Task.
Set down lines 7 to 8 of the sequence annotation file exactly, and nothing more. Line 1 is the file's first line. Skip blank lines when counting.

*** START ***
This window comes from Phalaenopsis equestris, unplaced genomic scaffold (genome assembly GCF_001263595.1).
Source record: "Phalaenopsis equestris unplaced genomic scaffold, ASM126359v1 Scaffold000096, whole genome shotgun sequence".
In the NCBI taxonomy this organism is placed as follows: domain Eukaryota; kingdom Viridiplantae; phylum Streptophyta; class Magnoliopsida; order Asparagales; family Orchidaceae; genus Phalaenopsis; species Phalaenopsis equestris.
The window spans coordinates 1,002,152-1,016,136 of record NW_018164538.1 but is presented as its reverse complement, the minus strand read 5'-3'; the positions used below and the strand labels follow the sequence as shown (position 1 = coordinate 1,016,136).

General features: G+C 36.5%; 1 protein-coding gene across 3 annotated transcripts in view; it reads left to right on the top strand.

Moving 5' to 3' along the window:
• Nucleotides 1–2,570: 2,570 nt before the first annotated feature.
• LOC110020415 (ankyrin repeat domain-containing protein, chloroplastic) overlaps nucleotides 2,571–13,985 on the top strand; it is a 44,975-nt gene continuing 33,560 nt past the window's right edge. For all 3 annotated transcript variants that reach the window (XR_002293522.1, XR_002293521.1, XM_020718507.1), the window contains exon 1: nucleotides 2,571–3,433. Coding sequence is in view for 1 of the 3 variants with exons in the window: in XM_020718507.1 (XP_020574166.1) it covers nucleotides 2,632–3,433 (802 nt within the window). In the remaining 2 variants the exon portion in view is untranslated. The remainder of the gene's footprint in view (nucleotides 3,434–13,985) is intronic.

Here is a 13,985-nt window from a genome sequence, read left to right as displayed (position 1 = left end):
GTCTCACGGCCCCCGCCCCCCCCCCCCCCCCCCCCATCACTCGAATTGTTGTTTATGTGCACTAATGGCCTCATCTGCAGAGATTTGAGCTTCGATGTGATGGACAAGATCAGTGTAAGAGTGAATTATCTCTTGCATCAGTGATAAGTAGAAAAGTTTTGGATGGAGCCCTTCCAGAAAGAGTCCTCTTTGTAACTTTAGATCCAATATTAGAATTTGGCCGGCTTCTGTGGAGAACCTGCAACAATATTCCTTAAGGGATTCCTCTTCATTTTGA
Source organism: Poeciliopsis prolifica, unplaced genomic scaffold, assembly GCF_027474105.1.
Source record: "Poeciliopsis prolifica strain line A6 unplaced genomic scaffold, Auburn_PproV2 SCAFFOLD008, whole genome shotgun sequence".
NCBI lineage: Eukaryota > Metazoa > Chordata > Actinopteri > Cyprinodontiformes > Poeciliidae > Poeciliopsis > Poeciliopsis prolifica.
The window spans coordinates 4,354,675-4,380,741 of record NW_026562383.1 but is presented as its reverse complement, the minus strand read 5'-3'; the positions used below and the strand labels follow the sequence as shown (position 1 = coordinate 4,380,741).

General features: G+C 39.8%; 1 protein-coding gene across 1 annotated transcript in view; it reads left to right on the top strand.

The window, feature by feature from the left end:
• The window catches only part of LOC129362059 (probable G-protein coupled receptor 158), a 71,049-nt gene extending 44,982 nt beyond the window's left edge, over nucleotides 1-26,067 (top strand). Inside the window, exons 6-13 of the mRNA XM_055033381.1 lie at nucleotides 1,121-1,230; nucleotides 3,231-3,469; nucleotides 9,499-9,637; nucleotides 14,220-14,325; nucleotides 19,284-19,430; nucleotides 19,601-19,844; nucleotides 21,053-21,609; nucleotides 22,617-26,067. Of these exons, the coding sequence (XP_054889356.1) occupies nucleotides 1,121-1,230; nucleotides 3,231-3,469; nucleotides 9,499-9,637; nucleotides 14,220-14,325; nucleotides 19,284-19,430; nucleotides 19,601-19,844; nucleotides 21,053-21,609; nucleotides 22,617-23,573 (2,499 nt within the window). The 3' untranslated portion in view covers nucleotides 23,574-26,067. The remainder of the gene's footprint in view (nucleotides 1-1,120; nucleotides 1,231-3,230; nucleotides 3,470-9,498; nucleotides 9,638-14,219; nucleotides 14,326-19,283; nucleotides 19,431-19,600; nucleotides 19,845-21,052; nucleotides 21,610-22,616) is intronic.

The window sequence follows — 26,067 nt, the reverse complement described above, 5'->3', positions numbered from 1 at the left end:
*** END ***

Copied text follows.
• Nucleotides 1–2,570: 2,570 nt before the first annotated feature.
• LOC110020415 (ankyrin repeat domain-containing protein, chloroplastic) overlaps nucleotides 2,571–13,985 on the top strand; it is a 44,975-nt gene continuing 33,560 nt past the window's right edge. For all 3 annotated transcript variants that reach the window (XR_002293522.1, XR_002293521.1, XM_020718507.1), the window contains exon 1: nucleotides 2,571–3,433. Coding sequence is in view for 1 of the 3 variants with exons in the window: in XM_020718507.1 (XP_020574166.1) it covers nucleotides 2,632–3,433 (802 nt within the window). In the remaining 2 variants the exon portion in view is untranslated. The remainder of the gene's footprint in view (nucleotides 3,434–13,985) is intronic.